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Canada's Denis Shapovalov lost a five-hour epic at Roland Garros on Thursday before blasting the "trash" and "unacceptable" scheduling.
The highly-rated Canadian, who recently broke into the world top 10 for the first time, lost 7-5, 6-7 (5/7), 6-3, 3-6, 8-6 to Spain's Roberto Carballes Baena, ranked a lowly 101.
Despite a draining second round clash, the 21-year-old Shapovalov fumed at organisers who had also scheduled him to play doubles with India's Rohan Bopanna later in the day.
"Scheduling is absolutely awful. It's just complete trash," said Shapovalov who was hoping to make the third round in Paris for the first time just weeks after his best run at the majors, a quarter-final appearance in the US Open.
"It's disappointing. I mean you're in a Grand Slam and I don't want to sound spoiled, but you expect at least some help from the tournament to help you compete.
"How am I supposed to come out and play doubles now after a five-hour match? It's a first round as well, they could have scheduled it way better, way easier, I mean it's not acceptable."
Shapovalov, the third top 10 men's seed to exit the tournament, twice served for the match on Thursday and at one point was just two points away from victory.
He ended the match having committed 106 unforced errors while coming to the net 103 times, a rare tactic on slow clay courts.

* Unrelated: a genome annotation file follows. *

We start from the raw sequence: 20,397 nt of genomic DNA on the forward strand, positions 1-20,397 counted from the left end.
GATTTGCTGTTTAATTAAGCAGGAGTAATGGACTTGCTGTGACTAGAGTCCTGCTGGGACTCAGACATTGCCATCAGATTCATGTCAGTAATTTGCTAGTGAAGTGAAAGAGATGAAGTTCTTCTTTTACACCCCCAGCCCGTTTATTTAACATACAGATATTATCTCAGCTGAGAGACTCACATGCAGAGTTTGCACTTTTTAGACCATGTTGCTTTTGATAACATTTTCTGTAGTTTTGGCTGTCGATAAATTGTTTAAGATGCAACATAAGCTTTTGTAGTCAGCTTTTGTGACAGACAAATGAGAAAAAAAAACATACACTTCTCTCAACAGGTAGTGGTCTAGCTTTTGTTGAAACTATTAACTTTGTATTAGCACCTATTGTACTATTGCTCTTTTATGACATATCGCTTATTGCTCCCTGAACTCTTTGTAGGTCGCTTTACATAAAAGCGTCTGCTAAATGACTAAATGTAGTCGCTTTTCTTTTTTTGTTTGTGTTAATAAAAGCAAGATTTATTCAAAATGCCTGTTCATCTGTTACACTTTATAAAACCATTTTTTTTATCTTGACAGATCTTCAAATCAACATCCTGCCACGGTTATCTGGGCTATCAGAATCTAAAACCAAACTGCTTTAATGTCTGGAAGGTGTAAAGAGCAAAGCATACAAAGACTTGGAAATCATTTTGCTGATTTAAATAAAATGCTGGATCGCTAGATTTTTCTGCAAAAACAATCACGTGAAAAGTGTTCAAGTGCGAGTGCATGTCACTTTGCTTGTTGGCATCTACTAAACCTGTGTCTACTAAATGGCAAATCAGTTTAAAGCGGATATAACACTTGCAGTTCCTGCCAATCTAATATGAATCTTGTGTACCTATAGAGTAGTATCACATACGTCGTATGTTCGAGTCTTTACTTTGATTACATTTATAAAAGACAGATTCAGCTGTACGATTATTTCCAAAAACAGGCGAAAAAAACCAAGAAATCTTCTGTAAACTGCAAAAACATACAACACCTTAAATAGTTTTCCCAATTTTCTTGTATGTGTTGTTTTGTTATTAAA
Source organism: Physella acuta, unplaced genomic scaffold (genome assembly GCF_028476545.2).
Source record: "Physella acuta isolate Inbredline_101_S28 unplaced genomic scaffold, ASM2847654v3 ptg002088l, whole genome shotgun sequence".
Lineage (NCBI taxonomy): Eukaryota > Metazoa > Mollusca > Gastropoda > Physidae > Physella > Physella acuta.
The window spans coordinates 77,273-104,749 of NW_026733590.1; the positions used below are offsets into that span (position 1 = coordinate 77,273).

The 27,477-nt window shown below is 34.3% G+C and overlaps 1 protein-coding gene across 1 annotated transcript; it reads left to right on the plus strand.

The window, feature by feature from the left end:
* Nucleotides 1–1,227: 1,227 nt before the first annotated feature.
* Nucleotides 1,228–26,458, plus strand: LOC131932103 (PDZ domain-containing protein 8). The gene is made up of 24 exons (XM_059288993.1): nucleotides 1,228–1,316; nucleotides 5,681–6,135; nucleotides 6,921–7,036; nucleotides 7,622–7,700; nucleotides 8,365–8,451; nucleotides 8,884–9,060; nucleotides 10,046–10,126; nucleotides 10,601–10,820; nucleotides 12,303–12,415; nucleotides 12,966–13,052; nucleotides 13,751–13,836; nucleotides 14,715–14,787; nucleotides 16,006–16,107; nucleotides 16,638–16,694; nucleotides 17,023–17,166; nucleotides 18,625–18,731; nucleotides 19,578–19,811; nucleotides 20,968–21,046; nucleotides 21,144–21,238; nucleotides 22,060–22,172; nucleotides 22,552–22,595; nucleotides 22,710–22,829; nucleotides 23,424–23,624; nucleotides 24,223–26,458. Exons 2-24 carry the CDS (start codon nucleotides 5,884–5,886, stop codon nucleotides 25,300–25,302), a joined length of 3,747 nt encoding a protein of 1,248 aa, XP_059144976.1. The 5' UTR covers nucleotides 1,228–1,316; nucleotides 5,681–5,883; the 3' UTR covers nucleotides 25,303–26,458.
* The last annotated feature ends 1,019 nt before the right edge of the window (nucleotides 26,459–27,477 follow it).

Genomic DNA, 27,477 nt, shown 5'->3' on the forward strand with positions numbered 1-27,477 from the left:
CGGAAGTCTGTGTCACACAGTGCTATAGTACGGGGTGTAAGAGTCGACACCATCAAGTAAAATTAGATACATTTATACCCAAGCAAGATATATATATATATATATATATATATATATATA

"It's impossible to hit a winner with these balls, so I figured I might as well come to the net because I'm just not going to sit there and play a 10-hour match," he said.
Shapovalov had made the semi-finals on clay in Rome on the eve of Roland Garros where it took Diego Schwartzman, the conqueror of Rafael Nadal in the Italian capital, to stop him in three sets.
"In Rome, I could hit big, I actually hit winners. Here it's just like the ball's not going anywhere. So it's just annoying that you have to be in that situation because it shouldn't be that heavy and that difficult."
Defending champion Nadal had made similar complaints about the conditions in Paris as well as the new balls before his first round match.
However, the Spaniard hasn't looked unduly troubled, coasting into the third round without dropping a set.
Shapovalov also aimed a broadside over the security at the players' hotels in Paris which are intended to be bio-secure in an effort to contain the spread of the coronavirus.
Players and their entourages are supposed to only leave the hotels to compete and practice.
"There is no bubble," claimed Shapovalov. "You can leave the hotel, you can go to the city, there's no problem, there's nobody stopping you. New York (which operated a 'bubble' for the US Open) was done way better."